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Jul 28, 2008

Film Ignorance: Dr. Strangelove

[Note: This review will be featured as a guest post in Movies et al's Film Ignorance series. Movies et al author Graham has taken on a 5+ year project, seeking to watch the best films of all time that he has yet to see (320 of them), as determined by a number of organizations (AFI, AMPAS). It's a massive undertaking to say the least - check it out.]

Film: Dr. Strangelove
Rating: A Good Movie
Director: Stanley Kubrick
Stars: Peter Sellers, George C. Scott
Year: 1964

Bring on the hate mail.

Were my expectations too high? It's hard to say. Probably yes, as Dr. Strangelove is considered one of the best comedies (and films) of all time - nominated for four Oscars, firmly entrenched in the IMDb Top 25, #3 in the LAMB's rankings of the Top 10 Comedies.

And I should have loved it - Kubrick, Sellers, a great topic, black comedy - all up my alley. But...it just didn't connect for me.

Now, as you can see in the rating given above, I definitely think it's a good movie. There's brilliance aplenty, from the Presidential phone calls to the Russian Premier to Slim Pickens' wild ride to Sellers' multiple (varied) roles. The opening credits were a marvel of simplicity, and it was eye-opening to see George C. Scott in such a wild-eyed, loose role (just as it was almost as jarring to see the young James Earl Jones at all).

I just didn't laugh much - instead, I spent much of the time trying to put myself in the shoes of someone watching the film in 1964, with the Cold War a very real threat, wondering if the film was seen as taboo or "too soon" at the time of its release. It's easy to watch the film today and laugh at the things children were taught ("Hide under your desk!") in fear of a nuclear attack, but I'm left somewhat in awe that the film was received well in 1964 at all, thinking perhaps that the audacity of the film's mocking of the situation was a key ingredient to its success.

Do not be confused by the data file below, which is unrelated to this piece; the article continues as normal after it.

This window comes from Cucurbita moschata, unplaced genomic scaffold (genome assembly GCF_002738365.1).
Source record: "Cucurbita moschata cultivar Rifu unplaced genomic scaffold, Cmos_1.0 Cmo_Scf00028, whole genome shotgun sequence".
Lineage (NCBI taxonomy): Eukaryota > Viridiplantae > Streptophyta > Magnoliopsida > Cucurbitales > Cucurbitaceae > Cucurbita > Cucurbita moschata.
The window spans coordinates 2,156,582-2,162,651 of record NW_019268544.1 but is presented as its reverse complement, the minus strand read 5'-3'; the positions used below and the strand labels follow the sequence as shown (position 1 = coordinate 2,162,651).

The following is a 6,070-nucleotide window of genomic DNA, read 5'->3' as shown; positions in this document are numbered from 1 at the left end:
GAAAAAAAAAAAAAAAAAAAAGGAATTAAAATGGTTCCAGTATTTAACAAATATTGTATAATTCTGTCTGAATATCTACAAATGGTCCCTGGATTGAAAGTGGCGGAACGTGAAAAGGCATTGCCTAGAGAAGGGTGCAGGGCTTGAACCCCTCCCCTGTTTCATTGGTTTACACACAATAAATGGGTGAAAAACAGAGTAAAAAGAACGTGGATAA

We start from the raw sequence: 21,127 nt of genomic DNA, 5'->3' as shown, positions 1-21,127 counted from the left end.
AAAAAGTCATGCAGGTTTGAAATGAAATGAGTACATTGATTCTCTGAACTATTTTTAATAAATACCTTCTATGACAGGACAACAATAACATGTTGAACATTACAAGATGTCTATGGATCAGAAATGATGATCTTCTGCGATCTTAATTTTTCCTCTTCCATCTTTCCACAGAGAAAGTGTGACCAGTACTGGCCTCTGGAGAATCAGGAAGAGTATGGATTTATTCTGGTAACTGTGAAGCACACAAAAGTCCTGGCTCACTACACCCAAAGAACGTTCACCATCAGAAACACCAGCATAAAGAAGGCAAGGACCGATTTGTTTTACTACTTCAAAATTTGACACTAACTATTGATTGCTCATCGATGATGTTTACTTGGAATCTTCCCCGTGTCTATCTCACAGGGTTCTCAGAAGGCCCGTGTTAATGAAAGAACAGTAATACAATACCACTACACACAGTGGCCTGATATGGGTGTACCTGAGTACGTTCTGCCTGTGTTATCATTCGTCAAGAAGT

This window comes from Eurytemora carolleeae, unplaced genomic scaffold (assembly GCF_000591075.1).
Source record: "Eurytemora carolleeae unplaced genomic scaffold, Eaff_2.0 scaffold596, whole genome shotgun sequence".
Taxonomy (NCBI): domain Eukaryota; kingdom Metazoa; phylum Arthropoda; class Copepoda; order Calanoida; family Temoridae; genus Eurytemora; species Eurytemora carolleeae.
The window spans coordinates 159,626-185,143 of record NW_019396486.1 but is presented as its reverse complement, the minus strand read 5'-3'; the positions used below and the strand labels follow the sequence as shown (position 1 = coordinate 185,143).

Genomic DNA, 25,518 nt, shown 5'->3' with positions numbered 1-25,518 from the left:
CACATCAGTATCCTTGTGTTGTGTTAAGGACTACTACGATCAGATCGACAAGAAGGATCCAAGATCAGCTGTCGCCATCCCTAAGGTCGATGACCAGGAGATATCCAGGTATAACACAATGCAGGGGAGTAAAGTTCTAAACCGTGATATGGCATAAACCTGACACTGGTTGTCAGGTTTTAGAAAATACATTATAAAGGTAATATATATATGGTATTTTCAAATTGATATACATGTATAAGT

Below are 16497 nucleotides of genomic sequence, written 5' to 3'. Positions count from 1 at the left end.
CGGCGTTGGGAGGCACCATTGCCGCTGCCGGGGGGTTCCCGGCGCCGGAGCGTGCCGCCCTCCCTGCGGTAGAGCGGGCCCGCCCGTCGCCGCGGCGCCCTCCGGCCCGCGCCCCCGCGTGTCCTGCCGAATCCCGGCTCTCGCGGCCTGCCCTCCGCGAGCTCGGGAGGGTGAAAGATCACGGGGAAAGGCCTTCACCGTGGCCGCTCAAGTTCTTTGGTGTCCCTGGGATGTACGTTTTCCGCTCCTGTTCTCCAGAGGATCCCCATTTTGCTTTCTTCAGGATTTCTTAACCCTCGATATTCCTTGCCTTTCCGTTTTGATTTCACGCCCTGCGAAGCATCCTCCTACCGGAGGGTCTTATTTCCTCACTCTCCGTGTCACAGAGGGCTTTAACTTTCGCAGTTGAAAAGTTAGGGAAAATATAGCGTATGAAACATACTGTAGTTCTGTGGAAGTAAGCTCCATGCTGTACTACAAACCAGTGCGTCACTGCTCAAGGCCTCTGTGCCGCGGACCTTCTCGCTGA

I'm sitting here trying to think of ways to delicately put this, but it's really of no use, so I'll just come out and say it: I prefer Strangelove's spiritual child to the original. That's right - if I were given the choice of watching only one of two films about mutual assured destruction between the United States and the former Soviet Republic...I'm choosing Spies Like Us every time.

BOOM!

Fletch's Film Rating:

"Darn tootin!"


11 people have chosen wisely: on "Film Ignorance: Dr. Strangelove"

Cinexcellence said...

Dr. Strangelove was an acquired taste for me.

The warroom more than makes it worth watching for me, thouogh. :)

Daniel G. said...

More than an acquired taste, I think it just requires multiple viewings, in addition to a particular sense of humor and the ability to continually watch it in context (as you mention). Besides that, it's not really laugh out loud funny.

I don't know, I wasn't rolling on the floor the first time I saw it either, but I accept that there's more to appreciate each time you see it.

Pat said...

"Dr. Strangelove" is one of my favorite films of all time, although I don't know that I've every found it laugh-out-loud funny. It's true close to the truth and too uncomfortable. (Rewatching it about three years ago, I was stunned to find how much of George C. Scott's "humorous" dialogue was eerily like the things Donald Rumsfeld was saying about Iraq at the time -and with a straight face.)